• That Ronald Roberts Jr. sure can jump. The St. Joe's grad started at power forward for the Sixers and nearly notched a double-double with nine rebounds and 12 points, most of which were achieved just by getting up higher than anyone else could at the rim. I don't know if he quite has the skill to make it to a pro roster, but sometimes all you need is one easily translated and understood NBA-level skill to crack someone's rotation somewhere, and Roberts definitely has that.

  • On a similar track, say what you will about Aaron Craft--and people have said just about everything there is to say about a basketball player, good or bad, about Craft over his seemingly endless four-year tenure at Ohio State--but ooh boy, can that kid defend on-ball. The point guard made life absolutely miserable for Magic blue-chip prospects Elfrid Payton and Victor Oladipo over the course of his ten minutes of action in this one. He picked up full court, he fought his way under screens, he helped trap on the perimeter, and he absolutely refused to give up an inch of space or a first step into the lane.

    His offense was occasionally brutal--just two points and one assist, with a top-of-the-key turnover on a telegraphed pass that led to an easy fast-break bucket at the other end--and I'm still not sure he'll be able to pressure effectively enough like this on a nightly basis to make it in the Association. But if I was a scout watching these games, what he did to Oladipo and Payton, two legit pros, would certainly get my attention. If he keeps it up all week, you can bet he'll get another look in the preseason somewhere.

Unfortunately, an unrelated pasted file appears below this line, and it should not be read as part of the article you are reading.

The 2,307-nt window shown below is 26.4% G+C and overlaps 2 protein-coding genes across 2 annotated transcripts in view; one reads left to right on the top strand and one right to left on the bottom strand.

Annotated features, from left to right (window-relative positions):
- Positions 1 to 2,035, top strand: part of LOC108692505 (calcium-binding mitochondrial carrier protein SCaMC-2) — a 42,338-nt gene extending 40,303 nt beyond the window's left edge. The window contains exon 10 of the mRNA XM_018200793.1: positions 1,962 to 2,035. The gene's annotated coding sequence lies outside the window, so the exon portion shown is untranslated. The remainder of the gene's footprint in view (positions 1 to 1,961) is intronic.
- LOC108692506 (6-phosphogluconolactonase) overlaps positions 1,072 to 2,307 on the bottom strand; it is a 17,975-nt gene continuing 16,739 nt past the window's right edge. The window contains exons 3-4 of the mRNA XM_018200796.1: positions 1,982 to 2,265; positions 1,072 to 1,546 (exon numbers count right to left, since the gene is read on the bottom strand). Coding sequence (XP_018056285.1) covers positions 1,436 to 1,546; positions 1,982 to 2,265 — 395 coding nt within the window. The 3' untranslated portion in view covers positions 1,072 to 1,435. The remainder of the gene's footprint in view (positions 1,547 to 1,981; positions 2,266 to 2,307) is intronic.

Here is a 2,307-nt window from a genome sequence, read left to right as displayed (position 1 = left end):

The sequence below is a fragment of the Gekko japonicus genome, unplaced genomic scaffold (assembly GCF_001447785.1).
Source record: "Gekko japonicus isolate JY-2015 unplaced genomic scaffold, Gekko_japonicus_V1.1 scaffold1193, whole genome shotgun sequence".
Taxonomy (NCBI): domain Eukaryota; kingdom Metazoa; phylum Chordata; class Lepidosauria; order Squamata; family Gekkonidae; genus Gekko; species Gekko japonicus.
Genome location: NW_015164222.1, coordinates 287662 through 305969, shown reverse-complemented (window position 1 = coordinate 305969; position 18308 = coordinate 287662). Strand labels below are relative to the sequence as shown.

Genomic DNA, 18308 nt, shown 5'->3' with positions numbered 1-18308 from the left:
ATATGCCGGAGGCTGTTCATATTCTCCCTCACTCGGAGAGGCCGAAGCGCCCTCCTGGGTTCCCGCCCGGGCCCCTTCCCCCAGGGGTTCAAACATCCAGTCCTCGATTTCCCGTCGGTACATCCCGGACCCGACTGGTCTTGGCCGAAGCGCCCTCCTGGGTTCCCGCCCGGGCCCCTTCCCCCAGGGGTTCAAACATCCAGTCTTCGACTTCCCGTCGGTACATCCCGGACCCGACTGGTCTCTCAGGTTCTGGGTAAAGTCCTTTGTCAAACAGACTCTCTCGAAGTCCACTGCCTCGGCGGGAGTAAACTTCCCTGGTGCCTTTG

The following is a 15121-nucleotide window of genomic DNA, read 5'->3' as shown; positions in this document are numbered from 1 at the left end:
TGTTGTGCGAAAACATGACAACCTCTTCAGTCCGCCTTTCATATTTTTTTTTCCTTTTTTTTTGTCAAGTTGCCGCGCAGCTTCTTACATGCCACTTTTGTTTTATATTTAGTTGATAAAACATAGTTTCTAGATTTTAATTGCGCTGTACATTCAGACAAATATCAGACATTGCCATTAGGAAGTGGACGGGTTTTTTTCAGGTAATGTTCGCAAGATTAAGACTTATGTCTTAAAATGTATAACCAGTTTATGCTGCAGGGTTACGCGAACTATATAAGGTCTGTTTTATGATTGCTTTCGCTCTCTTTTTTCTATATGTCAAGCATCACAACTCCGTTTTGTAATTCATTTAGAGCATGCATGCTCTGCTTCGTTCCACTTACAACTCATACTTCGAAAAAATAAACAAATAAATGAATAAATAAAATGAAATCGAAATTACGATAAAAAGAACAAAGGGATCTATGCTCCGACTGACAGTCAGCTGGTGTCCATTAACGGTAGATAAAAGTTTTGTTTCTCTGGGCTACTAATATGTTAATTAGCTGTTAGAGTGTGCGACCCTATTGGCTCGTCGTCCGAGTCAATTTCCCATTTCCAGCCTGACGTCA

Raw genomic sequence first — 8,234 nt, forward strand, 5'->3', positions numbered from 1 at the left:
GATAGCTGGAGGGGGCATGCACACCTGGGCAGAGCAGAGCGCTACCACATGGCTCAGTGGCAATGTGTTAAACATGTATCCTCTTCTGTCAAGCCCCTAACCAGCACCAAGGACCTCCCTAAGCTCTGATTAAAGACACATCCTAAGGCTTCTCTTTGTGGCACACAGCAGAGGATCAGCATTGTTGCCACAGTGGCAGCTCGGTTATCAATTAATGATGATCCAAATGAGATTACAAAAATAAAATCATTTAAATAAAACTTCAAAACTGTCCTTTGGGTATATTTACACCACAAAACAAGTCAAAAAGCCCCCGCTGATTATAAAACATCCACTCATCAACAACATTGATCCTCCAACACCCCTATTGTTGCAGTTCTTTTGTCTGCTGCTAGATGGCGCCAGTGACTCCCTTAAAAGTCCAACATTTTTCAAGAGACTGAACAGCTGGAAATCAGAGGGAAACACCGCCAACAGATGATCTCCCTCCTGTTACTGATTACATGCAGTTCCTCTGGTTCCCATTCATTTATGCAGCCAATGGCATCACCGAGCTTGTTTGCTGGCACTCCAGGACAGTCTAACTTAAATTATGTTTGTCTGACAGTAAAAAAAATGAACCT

• Casper Ware had his moments, going 4-11 for 16 points, with three triples and an amusingly intense back-and-forth with Oladipo. He also had just two assists to go with six turnovers, so it's safe to say his days of serving as the Sixers' starting point guard will be limited to the July month. Good to see the Friendly Ghost getting after it, anyway.

  • Only in Summer League: Returning Sixers forward (and traditional 3s-and-D-only guy) Hollis Thompson shot just 2-12 for five points yesterday, but had 14 rebounds (!!) to go with a team-high five assists (???) and a couple steals. Sure.

  • Pour one out for poor, poor Pierre Jackson. After a season spent toiling in the D-League as part of the Pelicans franchise (traded there, you might recall, by the Sixers as part of the Holiday-Noel deal), he finally gets a real opportunity to make a big-league roster after being traded back to Philly on draft night...and he hurts his ACL a couple plays into his Summer League debut. That's probably it for Jackson's season, and almost definitely it for his Summer League, and that just blows in the biggest way. Get well soon, Pierre, and hope to see you back next summer.

That's a wrap for Game One. The Sixers play again today at 5:00, likely without Noel, which could mean more minutes for McDaniels and Grant (and maybe a Melvin Ejim appearance, please?) among others. Get excited, people: The fun is just beginning for this team.